Savoy — Mountains of Time
(Apollon Records APR012LP, 1999/2017, LP)
by Jon Davis, Published 2017-09-13
Here I find myself doing something I never thought I’d do — reference a-ha in an Exposé review. Savoy is a band well-known in certain circles, namely those centered around that Norwegian band who made the international big time with “Take on Me” back in 1985 and have carried on intermittently since without another international hit, though many devoted fans stuck with them after the spotlight moved on. That group was a trio consisting of Morten Harket (vocals), Magne Furuholmen (keyboards), and Pål “Paul” Waaktaar Gamst (guitar); in the mid-90s, during a period of inactivity for the band, Waaktaar Gamst (using the name Paul Waaktaar-Savoy since his marriage to American singer Lauren Waaktaar-Savoy) formed Savoy with his wife and drummer Frode Unneland. Mountains of Time was their third album, originally released in 1999, and is being reissued by Apollon Records along with its predecessors. The music is superbly polished melodic pop-rock fronted by appealing male and female voices, though some may be put off by Lauren’s tone, which many Youtube comments describe as “nasal” (I don’t find her singing unpleasant at all). While the music is impeccably produced, it doesn’t feel artificial in the way that much contemporary pop does, with quantized beats and autotuned vocals. Guitars and bass dominate the arrangements, with keyboards and backing vocals providing support, along with occasional orchestral touches from strings and brass. One aspect I particularly like is the aggressive, slightly distorted tone the bass often has. The songs have varying degrees of electronic sounds, mostly percussion. The lyrics are intelligent even when dealing with standard topics such as relationships. For listeners who enjoy smart pop-rock along the lines of Crowded House, Teenage Fanclub, The Posies, and the like, Savoy provides another strong choice.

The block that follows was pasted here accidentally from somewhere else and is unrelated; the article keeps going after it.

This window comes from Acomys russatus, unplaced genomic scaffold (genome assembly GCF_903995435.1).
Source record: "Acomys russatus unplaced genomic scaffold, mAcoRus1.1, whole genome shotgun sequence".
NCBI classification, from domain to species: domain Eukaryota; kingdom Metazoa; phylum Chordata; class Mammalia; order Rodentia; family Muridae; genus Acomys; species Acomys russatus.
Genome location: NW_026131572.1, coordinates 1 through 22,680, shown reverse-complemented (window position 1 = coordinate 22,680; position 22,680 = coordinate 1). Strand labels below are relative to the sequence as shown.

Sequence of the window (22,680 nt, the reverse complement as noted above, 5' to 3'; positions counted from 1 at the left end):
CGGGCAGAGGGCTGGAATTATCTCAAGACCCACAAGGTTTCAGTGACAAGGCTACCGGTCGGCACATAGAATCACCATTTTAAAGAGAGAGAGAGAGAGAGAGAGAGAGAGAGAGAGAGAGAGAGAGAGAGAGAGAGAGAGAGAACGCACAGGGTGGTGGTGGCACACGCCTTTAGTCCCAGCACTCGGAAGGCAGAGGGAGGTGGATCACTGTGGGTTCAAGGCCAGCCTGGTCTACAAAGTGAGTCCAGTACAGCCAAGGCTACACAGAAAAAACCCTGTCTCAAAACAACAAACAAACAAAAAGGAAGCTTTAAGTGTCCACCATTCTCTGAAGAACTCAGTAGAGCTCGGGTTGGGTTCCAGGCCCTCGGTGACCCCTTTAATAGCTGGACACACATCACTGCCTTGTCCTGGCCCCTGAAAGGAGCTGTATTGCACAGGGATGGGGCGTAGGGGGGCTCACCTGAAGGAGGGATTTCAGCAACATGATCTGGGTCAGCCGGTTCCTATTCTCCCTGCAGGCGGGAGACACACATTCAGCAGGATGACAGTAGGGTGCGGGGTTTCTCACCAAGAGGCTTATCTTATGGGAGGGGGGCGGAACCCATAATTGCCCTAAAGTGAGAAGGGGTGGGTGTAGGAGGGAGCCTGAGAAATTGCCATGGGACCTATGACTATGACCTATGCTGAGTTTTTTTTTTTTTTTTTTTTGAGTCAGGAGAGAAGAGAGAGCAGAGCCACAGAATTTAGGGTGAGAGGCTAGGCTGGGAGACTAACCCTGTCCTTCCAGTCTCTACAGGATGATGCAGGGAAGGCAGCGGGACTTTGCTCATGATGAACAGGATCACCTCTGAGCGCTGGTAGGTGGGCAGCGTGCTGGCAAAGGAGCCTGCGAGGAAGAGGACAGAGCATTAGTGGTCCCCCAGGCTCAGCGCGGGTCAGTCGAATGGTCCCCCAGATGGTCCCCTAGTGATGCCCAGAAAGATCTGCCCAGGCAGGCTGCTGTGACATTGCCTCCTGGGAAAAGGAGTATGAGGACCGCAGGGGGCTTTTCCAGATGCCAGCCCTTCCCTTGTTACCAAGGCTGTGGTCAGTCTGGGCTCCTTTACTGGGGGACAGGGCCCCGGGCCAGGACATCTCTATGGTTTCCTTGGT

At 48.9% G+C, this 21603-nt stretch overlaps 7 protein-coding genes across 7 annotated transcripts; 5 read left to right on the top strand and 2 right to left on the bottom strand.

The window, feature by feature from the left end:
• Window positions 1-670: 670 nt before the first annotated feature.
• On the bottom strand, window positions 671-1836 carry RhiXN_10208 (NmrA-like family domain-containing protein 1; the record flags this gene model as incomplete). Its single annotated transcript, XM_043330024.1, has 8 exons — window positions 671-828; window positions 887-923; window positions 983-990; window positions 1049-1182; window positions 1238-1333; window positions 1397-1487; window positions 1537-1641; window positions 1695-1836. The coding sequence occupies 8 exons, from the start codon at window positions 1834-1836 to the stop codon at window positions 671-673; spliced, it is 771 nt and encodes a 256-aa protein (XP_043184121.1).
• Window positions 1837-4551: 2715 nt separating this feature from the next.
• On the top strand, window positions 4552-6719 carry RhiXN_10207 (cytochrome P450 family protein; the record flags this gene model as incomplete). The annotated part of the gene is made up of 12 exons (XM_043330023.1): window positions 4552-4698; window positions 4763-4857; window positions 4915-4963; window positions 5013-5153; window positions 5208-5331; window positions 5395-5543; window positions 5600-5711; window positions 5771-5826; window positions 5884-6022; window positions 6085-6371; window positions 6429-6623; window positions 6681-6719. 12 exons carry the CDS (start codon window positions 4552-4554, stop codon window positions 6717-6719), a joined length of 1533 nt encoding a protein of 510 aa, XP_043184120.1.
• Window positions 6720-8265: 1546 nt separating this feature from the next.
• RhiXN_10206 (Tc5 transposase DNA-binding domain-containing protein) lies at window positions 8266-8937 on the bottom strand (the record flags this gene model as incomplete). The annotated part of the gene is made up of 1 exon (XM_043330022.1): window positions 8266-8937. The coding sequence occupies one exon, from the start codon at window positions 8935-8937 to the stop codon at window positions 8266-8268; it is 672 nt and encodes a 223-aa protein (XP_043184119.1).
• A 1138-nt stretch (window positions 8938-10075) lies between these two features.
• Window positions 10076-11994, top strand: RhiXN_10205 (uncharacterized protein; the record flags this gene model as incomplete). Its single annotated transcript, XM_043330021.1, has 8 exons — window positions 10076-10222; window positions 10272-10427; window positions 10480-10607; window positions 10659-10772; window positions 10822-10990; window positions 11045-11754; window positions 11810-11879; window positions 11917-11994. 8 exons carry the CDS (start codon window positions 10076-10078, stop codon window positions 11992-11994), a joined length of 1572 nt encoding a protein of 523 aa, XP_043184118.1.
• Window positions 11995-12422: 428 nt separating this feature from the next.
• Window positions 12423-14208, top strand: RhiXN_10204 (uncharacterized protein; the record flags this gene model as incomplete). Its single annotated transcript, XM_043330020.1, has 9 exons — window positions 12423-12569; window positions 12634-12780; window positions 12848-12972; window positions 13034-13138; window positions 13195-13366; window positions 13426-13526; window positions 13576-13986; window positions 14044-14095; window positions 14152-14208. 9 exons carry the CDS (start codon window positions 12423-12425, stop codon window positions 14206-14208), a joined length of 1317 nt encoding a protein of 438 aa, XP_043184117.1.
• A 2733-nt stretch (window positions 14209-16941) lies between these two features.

Related artist(s): Savoy
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